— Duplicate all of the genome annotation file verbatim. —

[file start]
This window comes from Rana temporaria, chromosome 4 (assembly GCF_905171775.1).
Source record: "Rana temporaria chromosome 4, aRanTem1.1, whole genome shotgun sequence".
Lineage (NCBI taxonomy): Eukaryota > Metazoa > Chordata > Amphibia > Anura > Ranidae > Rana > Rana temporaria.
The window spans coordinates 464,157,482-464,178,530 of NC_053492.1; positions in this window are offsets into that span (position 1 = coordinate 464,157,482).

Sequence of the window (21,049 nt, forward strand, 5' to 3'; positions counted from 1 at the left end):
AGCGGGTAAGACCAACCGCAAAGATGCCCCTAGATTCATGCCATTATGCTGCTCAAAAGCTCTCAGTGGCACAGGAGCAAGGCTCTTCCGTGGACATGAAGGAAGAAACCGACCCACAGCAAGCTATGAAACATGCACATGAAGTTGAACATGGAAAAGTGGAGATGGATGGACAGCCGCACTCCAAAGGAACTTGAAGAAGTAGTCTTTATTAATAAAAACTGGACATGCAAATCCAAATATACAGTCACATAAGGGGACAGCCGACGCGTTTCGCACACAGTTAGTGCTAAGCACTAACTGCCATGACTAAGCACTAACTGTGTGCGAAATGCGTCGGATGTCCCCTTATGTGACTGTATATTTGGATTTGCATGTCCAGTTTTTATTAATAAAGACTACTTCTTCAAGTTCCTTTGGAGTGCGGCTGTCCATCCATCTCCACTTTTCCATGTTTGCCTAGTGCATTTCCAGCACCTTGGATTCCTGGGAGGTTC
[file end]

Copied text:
This window comes from Rana temporaria, chromosome 4 (assembly GCF_905171775.1).
Source record: "Rana temporaria chromosome 4, aRanTem1.1, whole genome shotgun sequence".
Lineage (NCBI taxonomy): Eukaryota > Metazoa > Chordata > Amphibia > Anura > Ranidae > Rana > Rana temporaria.
The window spans coordinates 464,157,482-464,178,530 of NC_053492.1; positions in this window are offsets into that span (position 1 = coordinate 464,157,482).

Sequence of the window (21,049 nt, forward strand, 5' to 3'; positions counted from 1 at the left end):
AGCGGGTAAGACCAACCGCAAAGATGCCCCTAGATTCATGCCATTATGCTGCTCAAAAGCTCTCAGTGGCACAGGAGCAAGGCTCTTCCGTGGACATGAAGGAAGAAACCGACCCACAGCAAGCTATGAAACATGCACATGAAGTTGAACATGGAAAAGTGGAGATGGATGGACAGCCGCACTCCAAAGGAACTTGAAGAAGTAGTCTTTATTAATAAAAACTGGACATGCAAATCCAAATATACAGTCACATAAGGGGACAGCCGACGCGTTTCGCACACAGTTAGTGCTAAGCACTAACTGCCATGACTAAGCACTAACTGTGTGCGAAATGCGTCGGATGTCCCCTTATGTGACTGTATATTTGGATTTGCATGTCCAGTTTTTATTAATAAAGACTACTTCTTCAAGTTCCTTTGGAGTGCGGCTGTCCATCCATCTCCACTTTTCCATGTTTGCCTAGTGCATTTCCAGCACCTTGGATTCCTGGGAGGTTC